Now that we have reached Summer 2021, when over 150 million Americans have been vaccinated, sports have full arenas, and schools and camps are back in session, we thought it would be a good time to reflect on the financial lessons one can learn from the pandemic. While we hope not to endure such an event again in our lifetimes, there are no guarantees. Moreover, there are a few salient lessons that can guide us in times of relative normalcy.
As you consider these lessons, it is worth taking a minute to remember the uncertainty, stress and (for many) panic that set in the Spring of 2020, when COVID deaths were skyrocketing in the U.S. and financial markets were collapsing.
Lesson #1: Be in Contact with Your Financial Quarterback.
This lesson can also be described in the negative: “do not go it alone.” Making important financial decisions in times of great uncertainty and even panic is extremely difficult – even more so if one does not have a professional advisor to partner with in the decision-making process. Many investors have a financial professional on their advisory team and those who did in 2020 are likely to have benefitted significantly.
First, the professional advisor should have provided a sounding board — someone to run ideas by and put a pause on some of the more emotional elements of investing and wealth planning that overwhelmed many investors in March and April of last year. Ideally, your selected advisor is also attentive, disciplined, data-driven, and guided by longer-term planning.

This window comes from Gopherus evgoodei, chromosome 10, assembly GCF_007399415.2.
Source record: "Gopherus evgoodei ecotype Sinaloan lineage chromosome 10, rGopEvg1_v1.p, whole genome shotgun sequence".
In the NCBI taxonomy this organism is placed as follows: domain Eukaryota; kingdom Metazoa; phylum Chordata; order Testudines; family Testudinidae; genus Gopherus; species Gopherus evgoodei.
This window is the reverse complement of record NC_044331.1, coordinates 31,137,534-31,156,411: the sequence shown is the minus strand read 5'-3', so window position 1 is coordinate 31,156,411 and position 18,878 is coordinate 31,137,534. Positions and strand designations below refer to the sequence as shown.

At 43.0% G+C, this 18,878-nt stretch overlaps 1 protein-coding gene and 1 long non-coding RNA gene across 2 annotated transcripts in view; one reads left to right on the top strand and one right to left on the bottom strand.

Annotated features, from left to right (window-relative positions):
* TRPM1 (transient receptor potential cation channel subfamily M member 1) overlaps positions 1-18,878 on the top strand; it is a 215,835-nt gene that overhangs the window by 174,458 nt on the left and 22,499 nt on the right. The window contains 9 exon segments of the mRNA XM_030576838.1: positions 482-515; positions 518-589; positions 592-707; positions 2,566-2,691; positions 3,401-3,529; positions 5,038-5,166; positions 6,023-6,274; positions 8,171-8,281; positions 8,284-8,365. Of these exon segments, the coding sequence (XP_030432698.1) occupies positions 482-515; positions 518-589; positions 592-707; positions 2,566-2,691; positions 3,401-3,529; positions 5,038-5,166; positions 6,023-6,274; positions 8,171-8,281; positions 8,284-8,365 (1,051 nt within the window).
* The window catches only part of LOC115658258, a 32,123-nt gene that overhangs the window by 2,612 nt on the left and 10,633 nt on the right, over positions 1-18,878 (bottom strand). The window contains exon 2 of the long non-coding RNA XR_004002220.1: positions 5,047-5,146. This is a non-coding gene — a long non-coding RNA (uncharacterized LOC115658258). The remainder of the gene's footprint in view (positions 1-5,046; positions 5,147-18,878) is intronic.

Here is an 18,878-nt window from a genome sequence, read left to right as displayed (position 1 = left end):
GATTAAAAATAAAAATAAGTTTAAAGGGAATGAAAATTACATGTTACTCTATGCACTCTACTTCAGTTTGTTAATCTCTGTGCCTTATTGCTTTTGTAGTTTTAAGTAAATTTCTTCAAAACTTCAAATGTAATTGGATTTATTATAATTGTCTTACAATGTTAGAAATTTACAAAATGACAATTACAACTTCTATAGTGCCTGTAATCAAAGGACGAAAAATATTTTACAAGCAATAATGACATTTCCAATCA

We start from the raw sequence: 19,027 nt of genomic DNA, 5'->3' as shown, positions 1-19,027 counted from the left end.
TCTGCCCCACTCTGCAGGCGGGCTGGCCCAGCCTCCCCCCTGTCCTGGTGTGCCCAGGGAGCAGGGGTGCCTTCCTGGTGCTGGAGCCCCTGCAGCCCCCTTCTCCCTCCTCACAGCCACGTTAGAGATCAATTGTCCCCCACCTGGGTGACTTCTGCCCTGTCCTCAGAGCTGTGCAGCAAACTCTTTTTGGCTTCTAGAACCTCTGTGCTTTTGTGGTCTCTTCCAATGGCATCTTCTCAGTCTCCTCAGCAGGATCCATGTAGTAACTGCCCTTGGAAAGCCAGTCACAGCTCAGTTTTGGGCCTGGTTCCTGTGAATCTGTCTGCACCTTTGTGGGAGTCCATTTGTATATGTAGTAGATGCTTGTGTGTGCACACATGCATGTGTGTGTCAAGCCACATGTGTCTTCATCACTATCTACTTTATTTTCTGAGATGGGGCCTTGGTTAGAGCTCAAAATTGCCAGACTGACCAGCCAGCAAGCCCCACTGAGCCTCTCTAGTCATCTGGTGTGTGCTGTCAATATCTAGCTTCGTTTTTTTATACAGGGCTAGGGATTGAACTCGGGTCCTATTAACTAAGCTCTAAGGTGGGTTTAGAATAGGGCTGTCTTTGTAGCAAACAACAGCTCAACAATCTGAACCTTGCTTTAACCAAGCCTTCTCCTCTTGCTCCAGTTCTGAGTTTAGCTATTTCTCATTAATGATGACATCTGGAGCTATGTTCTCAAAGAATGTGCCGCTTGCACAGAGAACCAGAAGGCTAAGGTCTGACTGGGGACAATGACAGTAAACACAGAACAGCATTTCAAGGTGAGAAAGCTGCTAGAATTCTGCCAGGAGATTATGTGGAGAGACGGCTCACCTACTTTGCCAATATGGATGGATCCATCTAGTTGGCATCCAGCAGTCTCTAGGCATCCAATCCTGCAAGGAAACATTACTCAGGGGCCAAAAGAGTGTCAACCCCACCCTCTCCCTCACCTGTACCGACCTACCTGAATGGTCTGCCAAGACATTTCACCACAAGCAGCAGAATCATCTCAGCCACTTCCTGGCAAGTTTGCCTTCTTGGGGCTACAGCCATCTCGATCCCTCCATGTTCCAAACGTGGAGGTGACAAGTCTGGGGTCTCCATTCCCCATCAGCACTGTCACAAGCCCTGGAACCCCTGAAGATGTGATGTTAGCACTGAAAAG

For many investors making decisions on their own, the Spring of 2020 was a time for selling assets and going to cash out of fear. This often turned out to be a double-whammy against them: (1) they incurred capital gains taxes on the sales, as, even during the March market lows, many securities were still up relative to their basis if they had been held for a year or more, and (2) many never felt right about “getting back in” and thus missed the snap back to new highs later in the year. Unfortunately, for those who recognize this as their story, it may take many years to make up for the losses and lost gains incurred in 2020.
On the other hand, we are beginning to see data that a significant number of investors who worked with a professional advisor (and certainly many who did not) did not panic in the Spring of 2020. In fact, they either held still and did not sell, or they actually bought into the downturn and came out with even larger gains in 2020.
Lesson #2: Use the Occasion to Step Back and Review Your Long-term Financial Plan.
In the first lesson, we discussed macroeconomics – what happened with the financial markets. Here, we look to microeconomics – your unique financial plan.
One of the most powerful ways to avoid poor short-term financial decisions during stressful times is to keep long-term planning goals top of mind. Most importantly, this should involve a review of a long-term financial/retirement model – including annual saving goals, assumed rates of return, and personal spending and retirement benchmarks.
By reviewing and understanding what goes into their financial plan, one can truly buy into a long-term time horizon. In doing so, they can look at short-term financial downturns with perspective and not let them create stress or lead to poor decisions, even in a chaotic and scary time, as the beginning of the pandemic surely was.